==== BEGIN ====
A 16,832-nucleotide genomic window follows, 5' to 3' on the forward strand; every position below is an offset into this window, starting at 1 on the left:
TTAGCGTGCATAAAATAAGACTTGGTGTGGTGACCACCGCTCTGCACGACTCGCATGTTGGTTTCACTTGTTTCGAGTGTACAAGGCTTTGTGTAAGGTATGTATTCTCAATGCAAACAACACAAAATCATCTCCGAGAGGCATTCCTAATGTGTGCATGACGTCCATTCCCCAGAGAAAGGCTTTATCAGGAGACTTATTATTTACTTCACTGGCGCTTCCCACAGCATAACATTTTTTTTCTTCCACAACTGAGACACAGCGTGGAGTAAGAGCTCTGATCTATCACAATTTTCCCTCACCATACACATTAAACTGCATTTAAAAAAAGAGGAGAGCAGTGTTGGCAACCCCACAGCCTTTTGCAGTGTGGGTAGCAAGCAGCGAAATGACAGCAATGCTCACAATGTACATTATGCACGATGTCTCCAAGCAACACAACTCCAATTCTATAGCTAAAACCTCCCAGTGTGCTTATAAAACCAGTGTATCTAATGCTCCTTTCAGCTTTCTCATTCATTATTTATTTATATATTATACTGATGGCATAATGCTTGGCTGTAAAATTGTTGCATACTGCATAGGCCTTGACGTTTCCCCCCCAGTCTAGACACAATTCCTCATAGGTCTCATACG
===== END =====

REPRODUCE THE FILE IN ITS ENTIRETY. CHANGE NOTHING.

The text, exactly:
A 16,832-nucleotide genomic window follows, 5' to 3' on the forward strand; every position below is an offset into this window, starting at 1 on the left:
TTAGCGTGCATAAAATAAGACTTGGTGTGGTGACCACCGCTCTGCACGACTCGCATGTTGGTTTCACTTGTTTCGAGTGTACAAGGCTTTGTGTAAGGTATGTATTCTCAATGCAAACAACACAAAATCATCTCCGAGAGGCATTCCTAATGTGTGCATGACGTCCATTCCCCAGAGAAAGGCTTTATCAGGAGACTTATTATTTACTTCACTGGCGCTTCCCACAGCATAACATTTTTTTTCTTCCACAACTGAGACACAGCGTGGAGTAAGAGCTCTGATCTATCACAATTTTCCCTCACCATACACATTAAACTGCATTTAAAAAAAGAGGAGAGCAGTGTTGGCAACCCCACAGCCTTTTGCAGTGTGGGTAGCAAGCAGCGAAATGACAGCAATGCTCACAATGTACATTATGCACGATGTCTCCAAGCAACACAACTCCAATTCTATAGCTAAAACCTCCCAGTGTGCTTATAAAACCAGTGTATCTAATGCTCCTTTCAGCTTTCTCATTCATTATTTATTTATATATTATACTGATGGCATAATGCTTGGCTGTAAAATTGTTGCATACTGCATAGGCCTTGACGTTTCCCCCCCAGTCTAGACACAATTCCTCATAGGTCTCATACG